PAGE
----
Vascular permeability (VP) that mediate the exchange of plasma components between the vasculature and tissues, also contributes to angiogenesis and inflammation. A defect in endothelial-barrier results in 'vascular fragility'that often lead to irreversible VP, which is an underlying cause of many clinical conditions such as stroke, pulmonary edema, inflammation, atherosclerosis etc. Despite the fantastic progress in the VP research, the molecular mechanisms regulating endothelial-barrier function remains elusive. Protein kinase-B (Akt) is of great importance in the regulation of VP. This proposal is expected to elucidate how Akt utilizes its signaling partners in the differential regulation of endothelial-barrier in response to agents that augment or arrest VP. Our central hypothesis is that the cooperation between Akt and Src in regulating cytoskeletal and focal adhesion dynamics (via 2-Pix-Rac-GTPase signaling), AJ and TJ turnover (via GSK- 3/2-catenin, FoxO and ETS transcription factors), as well as initiation of a paracrine loop is involved in the coordination of various events in the endothelial-barrier function in response to VEGF (short-term Akt activation) and Ang-1 (long-term Akt activation). The rationale for the proposed research is that, once it is known mechanistically how Akt regulates VP, it is likely that endothelial-barrier function can be either up- or down-regulated therapeutically, which would be of singular importance in the management of a variety of clinical conditions. The combination of work proposed in this application is collectively expected to uncover how Akt modulates endothelial-barrier and VP in vivo in response to VEGF and Ang-1, which will have a positive impact because the identified components will likely provide new targets for preventive and therapeutic interventions. In addition, we expect our results to fundamentally advance the field of endothelial-barrier regulation and VP.
Our specific aims are: (1) Identify the Akt signaling partners and determine the molecular mechanisms through which Akt regulates AJ and TJ protein turnover in response to VEGF and Ang-1. We hypothesize that the regulation of synthesis, interaction and turnover of proteins in adherens and tight-junctions by Akt and Src in response to VEGF and Ang-1 is mediated through GSK32- 2catenin pathway in association with FoxO and ETS. Once we identify GSK3-2catenin pathway as the 'molecular switch'in this differential regulation of VP by Akt, we will seek to confirm those findings in vivo. (2) Identify the Akt signaling partners and determine the molecular mechanisms through which Akt coordinates cytoskeletal and focal adhesion dynamics in response to VEGF and Ang-1. From our preliminary results, we postulate that the events leading to VP, such as expression and/or dynamics of integrins, focal adhesions, cytoskeletal proteins and cortical actin, are dependent on the ability of Akt to differentially modulate 2-Pix-Rac signaling. Once we identify these signaling partners and understand how Akt coordinates cytoskeletal and focal-adhesion dynamics in vitro, we will extend our findings in vivo.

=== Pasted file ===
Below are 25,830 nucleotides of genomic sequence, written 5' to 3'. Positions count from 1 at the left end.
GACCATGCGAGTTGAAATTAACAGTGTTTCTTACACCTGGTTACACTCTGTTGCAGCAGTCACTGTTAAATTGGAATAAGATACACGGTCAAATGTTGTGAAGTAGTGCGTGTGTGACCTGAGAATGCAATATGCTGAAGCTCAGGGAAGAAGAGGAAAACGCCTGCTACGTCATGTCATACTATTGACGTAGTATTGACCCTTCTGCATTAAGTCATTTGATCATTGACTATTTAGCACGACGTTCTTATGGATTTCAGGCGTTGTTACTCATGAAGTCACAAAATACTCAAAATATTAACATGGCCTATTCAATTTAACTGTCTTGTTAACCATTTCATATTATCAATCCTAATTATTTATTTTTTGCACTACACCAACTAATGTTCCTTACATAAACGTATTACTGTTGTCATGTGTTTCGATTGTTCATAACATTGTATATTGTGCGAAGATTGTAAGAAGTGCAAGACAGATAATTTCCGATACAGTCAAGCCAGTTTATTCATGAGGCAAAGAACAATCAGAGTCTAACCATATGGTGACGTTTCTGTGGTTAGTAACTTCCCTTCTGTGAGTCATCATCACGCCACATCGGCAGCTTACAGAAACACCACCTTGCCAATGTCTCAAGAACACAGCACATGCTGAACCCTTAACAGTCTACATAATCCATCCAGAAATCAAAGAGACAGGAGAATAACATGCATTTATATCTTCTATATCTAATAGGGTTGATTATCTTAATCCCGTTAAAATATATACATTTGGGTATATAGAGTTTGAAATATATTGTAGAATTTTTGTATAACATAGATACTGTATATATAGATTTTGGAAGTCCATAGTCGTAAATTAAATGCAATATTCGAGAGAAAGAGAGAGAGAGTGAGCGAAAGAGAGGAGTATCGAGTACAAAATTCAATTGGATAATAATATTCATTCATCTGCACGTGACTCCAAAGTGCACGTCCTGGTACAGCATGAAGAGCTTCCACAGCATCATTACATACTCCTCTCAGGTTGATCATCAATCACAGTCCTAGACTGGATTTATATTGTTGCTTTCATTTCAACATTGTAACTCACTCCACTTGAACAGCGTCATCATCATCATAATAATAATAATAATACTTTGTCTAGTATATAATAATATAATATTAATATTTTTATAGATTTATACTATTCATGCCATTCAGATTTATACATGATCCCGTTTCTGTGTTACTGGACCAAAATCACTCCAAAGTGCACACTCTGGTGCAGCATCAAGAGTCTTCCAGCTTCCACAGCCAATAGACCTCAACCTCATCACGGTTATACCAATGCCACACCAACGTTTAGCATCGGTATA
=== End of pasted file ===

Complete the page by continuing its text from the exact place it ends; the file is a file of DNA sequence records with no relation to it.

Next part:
Public Health Relevance

The proposed research is relevant to public health because, once it is known mechanistically how Akt regulates endothelial-barrier function, it is likely that endothelial-barrier can be either up- or down-regulated therapeutically, which would be of singular importance in the management of a variety of clinical conditions. Identifying the molecular mechanisms through which Akt and its signaling partners regulate the sequence of events mediating endothelial-barrier function and vascular permeability represents a substantive departure from the status quo providing novel insights into the overall molecular mechanisms regulating the process. Because there are considerable similarities in molecular mechanisms regulating endothelial-barrier function in various tissues and clinical conditions, we expect that our findings will be relevant to the mission of NIH and be broadly interesting to researchers studying molecular mechanisms regulating endothelial barrier- function and vascular permeability in various physiological and pathological events such as pulmonary edema, stroke and a variety of ischemic and inflammation associated diseases.

Agency
National Institute of Health (NIH)
Type
Research Project (R01)
Project #
5R01HL103952-04
Application #
8668129
Study Section
Vascular Cell and Molecular Biology Study Section (VCMB)
Program Officer
Gao, Yunling
Project Start
Project End
Budget Start
Budget End
Support Year
4
Fiscal Year
2014
Total Cost
Indirect Cost
Name
University of Georgia
Department
Pharmacology
Type
Schools of Pharmacy
DUNS #
City
Athens
State
GA
Country
United States
Zip Code
30602
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